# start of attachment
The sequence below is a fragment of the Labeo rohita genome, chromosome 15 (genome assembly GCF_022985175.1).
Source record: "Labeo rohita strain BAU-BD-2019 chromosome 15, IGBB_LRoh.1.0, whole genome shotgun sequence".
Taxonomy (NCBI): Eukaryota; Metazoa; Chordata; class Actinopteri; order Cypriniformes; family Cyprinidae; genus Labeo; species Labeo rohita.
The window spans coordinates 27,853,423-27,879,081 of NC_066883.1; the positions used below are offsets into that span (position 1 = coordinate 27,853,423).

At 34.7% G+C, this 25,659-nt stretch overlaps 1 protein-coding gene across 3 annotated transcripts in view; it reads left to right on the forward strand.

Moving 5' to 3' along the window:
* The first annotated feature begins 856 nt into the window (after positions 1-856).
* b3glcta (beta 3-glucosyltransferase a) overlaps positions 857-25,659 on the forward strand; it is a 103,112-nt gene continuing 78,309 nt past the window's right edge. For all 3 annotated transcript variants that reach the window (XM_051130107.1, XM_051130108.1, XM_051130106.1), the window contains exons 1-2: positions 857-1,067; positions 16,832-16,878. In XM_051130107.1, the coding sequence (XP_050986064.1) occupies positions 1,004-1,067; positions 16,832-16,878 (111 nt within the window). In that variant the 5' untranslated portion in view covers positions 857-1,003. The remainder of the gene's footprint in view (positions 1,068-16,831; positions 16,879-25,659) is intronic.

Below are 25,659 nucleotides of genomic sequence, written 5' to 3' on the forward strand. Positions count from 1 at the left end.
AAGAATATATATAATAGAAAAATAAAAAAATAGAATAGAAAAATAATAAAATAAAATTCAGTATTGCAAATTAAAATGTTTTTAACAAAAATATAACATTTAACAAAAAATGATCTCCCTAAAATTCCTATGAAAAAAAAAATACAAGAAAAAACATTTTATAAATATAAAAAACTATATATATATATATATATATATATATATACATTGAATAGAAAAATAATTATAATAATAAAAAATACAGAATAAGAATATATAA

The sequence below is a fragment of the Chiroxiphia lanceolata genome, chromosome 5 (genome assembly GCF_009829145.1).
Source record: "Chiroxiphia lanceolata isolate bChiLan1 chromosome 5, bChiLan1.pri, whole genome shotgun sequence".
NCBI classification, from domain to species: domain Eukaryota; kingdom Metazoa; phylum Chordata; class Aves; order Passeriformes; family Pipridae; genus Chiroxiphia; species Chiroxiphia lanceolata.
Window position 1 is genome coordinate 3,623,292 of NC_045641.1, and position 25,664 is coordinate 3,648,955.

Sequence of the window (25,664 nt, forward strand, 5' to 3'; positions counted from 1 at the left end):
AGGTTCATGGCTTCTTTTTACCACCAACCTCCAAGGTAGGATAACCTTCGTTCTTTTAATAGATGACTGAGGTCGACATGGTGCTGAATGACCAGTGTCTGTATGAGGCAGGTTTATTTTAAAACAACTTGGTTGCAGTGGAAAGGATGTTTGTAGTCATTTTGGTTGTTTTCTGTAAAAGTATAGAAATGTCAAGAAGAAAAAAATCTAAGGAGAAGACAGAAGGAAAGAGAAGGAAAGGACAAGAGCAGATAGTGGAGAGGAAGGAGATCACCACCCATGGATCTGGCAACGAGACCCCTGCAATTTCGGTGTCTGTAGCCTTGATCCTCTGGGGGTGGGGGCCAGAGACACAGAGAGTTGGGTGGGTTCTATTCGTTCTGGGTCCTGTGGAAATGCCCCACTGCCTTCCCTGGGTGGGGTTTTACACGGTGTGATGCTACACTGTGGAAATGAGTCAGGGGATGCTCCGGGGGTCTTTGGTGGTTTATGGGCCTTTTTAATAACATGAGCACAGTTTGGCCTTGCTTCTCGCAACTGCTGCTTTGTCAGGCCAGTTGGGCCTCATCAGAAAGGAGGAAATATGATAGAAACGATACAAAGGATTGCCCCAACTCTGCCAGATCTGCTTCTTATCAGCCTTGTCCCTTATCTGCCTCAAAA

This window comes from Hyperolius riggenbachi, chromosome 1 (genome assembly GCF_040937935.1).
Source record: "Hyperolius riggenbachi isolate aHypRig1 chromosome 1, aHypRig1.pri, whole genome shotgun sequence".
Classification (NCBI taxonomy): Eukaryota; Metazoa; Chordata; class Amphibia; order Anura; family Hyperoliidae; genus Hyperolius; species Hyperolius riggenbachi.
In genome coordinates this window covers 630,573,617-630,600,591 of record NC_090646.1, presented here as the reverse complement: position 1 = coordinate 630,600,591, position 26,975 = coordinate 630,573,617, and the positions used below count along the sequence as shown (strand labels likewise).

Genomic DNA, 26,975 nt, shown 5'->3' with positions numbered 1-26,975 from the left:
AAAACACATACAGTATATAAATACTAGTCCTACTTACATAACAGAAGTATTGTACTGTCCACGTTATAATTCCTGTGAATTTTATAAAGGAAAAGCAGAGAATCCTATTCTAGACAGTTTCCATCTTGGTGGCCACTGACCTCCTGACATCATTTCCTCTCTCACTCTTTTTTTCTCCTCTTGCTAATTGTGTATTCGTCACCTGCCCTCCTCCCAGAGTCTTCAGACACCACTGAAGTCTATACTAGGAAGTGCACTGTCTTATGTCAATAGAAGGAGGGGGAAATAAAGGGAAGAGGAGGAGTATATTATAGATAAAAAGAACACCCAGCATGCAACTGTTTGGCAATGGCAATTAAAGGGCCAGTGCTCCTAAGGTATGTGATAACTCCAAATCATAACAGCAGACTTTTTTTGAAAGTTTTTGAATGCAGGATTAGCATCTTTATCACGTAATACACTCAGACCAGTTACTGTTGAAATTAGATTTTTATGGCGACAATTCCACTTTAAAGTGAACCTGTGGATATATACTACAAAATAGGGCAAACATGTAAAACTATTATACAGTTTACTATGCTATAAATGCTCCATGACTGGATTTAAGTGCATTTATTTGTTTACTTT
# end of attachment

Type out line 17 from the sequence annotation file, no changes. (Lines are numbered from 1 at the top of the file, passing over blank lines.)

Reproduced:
This window comes from Hyperolius riggenbachi, chromosome 1 (genome assembly GCF_040937935.1).